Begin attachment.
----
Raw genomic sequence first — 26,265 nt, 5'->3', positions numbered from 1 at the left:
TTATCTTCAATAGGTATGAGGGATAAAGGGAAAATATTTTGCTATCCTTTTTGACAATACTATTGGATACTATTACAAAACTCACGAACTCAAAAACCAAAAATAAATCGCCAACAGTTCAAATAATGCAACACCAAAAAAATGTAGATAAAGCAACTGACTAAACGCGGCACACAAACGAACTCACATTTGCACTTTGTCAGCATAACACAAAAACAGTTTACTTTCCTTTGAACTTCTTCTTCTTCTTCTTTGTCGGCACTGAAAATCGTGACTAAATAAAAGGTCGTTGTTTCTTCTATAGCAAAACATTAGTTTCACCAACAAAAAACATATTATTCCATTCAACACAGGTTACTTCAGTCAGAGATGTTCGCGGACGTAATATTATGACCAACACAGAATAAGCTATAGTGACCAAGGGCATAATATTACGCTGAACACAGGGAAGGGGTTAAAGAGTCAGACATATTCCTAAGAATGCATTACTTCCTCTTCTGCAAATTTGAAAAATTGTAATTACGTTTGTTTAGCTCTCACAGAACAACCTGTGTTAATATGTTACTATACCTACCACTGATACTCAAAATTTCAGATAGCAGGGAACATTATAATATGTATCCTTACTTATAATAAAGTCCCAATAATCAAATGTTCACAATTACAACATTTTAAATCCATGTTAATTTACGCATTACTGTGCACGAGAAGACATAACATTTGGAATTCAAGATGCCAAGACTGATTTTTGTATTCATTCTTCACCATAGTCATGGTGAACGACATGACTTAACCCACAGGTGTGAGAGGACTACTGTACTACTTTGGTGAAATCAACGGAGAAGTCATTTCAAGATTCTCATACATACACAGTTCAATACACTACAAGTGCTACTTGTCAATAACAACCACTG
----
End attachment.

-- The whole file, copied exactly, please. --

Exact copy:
Raw genomic sequence first — 26,265 nt, 5'->3', positions numbered from 1 at the left:
TTATCTTCAATAGGTATGAGGGATAAAGGGAAAATATTTTGCTATCCTTTTTGACAATACTATTGGATACTATTACAAAACTCACGAACTCAAAAACCAAAAATAAATCGCCAACAGTTCAAATAATGCAACACCAAAAAAATGTAGATAAAGCAACTGACTAAACGCGGCACACAAACGAACTCACATTTGCACTTTGTCAGCATAACACAAAAACAGTTTACTTTCCTTTGAACTTCTTCTTCTTCTTCTTTGTCGGCACTGAAAATCGTGACTAAATAAAAGGTCGTTGTTTCTTCTATAGCAAAACATTAGTTTCACCAACAAAAAACATATTATTCCATTCAACACAGGTTACTTCAGTCAGAGATGTTCGCGGACGTAATATTATGACCAACACAGAATAAGCTATAGTGACCAAGGGCATAATATTACGCTGAACACAGGGAAGGGGTTAAAGAGTCAGACATATTCCTAAGAATGCATTACTTCCTCTTCTGCAAATTTGAAAAATTGTAATTACGTTTGTTTAGCTCTCACAGAACAACCTGTGTTAATATGTTACTATACCTACCACTGATACTCAAAATTTCAGATAGCAGGGAACATTATAATATGTATCCTTACTTATAATAAAGTCCCAATAATCAAATGTTCACAATTACAACATTTTAAATCCATGTTAATTTACGCATTACTGTGCACGAGAAGACATAACATTTGGAATTCAAGATGCCAAGACTGATTTTTGTATTCATTCTTCACCATAGTCATGGTGAACGACATGACTTAACCCACAGGTGTGAGAGGACTACTGTACTACTTTGGTGAAATCAACGGAGAAGTCATTTCAAGATTCTCATACATACACAGTTCAATACACTACAAGTGCTACTTGTCAATAACAACCACTG